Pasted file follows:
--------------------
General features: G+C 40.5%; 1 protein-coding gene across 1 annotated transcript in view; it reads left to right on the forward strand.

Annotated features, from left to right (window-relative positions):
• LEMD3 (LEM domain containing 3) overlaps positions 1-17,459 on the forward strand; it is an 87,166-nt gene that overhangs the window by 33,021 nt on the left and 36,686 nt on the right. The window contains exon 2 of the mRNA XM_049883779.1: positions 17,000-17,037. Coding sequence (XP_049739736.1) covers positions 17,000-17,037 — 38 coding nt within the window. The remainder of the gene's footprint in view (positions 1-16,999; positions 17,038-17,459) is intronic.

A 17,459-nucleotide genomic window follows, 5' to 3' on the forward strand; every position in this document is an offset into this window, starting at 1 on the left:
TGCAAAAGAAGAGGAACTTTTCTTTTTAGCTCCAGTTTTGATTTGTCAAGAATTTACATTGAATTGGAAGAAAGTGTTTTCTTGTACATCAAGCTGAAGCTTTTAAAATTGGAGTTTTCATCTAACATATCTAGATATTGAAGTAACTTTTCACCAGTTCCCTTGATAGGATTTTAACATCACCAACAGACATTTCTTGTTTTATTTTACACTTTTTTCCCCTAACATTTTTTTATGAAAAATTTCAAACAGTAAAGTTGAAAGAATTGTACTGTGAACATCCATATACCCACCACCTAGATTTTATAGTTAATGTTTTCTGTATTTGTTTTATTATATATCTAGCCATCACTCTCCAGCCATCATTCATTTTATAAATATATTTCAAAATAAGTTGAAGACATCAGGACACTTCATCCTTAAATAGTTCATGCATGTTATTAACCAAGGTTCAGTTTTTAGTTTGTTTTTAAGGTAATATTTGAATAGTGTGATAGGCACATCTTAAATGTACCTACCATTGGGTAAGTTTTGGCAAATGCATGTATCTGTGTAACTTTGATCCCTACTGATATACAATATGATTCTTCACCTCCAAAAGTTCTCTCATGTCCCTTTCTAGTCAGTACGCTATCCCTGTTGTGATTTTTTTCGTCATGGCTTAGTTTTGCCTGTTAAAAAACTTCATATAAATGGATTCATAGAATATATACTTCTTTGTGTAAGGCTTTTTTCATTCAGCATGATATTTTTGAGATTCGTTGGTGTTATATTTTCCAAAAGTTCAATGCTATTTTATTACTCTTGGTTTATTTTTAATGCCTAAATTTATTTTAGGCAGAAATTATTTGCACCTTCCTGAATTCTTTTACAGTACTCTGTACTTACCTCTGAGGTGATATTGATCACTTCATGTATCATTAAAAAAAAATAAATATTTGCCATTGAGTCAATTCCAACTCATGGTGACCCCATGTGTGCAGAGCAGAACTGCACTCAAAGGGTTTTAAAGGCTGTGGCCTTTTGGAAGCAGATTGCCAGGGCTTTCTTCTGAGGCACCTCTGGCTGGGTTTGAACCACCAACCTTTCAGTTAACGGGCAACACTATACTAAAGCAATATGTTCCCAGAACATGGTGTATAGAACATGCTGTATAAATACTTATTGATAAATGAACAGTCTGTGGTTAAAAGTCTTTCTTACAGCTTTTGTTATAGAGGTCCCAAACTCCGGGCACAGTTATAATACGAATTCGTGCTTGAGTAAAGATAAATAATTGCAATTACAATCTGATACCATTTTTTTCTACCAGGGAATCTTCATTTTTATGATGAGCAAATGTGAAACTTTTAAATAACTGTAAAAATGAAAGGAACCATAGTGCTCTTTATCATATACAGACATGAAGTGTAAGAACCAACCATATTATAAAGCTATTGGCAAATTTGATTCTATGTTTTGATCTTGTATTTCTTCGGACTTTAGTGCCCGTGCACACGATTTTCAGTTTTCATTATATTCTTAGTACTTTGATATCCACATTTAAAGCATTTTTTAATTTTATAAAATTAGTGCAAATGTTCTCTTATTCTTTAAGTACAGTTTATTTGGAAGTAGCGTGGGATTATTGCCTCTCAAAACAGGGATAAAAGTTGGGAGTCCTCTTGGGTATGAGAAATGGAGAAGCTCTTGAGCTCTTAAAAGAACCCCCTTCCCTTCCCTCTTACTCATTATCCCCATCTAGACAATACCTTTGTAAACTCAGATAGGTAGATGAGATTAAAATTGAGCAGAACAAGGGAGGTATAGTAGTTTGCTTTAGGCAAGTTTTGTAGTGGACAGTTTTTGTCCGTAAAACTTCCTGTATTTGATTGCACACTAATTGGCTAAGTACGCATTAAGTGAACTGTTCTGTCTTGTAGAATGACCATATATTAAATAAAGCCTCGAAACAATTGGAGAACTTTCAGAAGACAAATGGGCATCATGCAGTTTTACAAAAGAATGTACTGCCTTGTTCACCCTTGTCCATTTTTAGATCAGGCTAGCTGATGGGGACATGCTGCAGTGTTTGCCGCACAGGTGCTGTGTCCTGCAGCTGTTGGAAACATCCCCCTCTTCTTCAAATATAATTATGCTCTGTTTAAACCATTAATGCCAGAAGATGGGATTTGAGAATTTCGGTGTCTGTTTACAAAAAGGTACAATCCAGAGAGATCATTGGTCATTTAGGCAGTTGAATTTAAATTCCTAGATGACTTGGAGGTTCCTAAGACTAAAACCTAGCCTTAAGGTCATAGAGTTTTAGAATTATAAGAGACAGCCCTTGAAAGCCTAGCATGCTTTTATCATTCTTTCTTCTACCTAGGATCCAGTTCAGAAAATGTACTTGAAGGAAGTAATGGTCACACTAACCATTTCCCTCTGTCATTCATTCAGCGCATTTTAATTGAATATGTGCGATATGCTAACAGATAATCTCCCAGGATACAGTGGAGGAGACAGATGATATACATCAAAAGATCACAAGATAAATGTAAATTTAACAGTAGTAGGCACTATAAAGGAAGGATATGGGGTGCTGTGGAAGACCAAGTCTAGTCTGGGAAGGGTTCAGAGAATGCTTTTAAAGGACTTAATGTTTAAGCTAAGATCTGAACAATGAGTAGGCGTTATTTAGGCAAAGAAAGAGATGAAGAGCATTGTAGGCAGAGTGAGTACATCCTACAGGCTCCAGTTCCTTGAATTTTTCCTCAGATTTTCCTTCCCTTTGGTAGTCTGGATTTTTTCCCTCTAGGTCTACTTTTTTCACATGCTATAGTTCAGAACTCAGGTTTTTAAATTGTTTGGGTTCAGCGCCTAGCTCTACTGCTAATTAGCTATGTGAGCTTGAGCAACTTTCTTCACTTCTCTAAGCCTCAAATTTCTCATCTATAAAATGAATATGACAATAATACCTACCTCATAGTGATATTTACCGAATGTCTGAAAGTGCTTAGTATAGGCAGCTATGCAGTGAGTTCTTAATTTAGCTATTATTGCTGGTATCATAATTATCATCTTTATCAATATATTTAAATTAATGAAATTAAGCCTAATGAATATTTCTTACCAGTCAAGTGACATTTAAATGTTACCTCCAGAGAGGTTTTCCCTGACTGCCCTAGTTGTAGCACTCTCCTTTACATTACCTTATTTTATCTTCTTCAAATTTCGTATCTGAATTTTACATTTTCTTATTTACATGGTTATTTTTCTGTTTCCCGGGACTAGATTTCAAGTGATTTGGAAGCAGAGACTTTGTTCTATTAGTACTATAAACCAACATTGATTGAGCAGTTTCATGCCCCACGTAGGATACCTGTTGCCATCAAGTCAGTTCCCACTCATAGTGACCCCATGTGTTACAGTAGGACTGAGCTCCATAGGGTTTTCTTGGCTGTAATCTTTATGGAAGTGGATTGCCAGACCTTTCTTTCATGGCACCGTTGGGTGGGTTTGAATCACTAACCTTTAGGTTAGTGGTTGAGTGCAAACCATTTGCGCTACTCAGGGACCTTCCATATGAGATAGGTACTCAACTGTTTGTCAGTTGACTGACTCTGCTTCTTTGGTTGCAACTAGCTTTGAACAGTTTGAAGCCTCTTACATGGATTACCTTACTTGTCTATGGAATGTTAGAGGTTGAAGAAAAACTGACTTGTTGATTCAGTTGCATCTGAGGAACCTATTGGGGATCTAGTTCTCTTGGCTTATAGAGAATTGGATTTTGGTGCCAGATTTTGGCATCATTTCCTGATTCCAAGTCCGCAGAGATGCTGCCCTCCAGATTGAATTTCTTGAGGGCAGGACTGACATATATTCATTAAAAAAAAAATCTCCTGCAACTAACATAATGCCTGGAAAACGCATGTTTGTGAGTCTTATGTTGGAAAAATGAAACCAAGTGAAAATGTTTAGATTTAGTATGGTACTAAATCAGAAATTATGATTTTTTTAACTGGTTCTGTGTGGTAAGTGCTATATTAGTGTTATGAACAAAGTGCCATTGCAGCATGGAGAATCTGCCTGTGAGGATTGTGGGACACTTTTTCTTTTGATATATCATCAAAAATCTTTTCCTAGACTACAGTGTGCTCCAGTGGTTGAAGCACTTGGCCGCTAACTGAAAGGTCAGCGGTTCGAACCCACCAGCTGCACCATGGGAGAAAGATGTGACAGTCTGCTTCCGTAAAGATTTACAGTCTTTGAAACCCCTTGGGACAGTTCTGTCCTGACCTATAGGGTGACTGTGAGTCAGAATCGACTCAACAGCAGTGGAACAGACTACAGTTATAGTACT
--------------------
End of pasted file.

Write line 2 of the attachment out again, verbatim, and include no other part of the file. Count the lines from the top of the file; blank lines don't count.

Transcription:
Annotated features, from left to right (window-relative positions):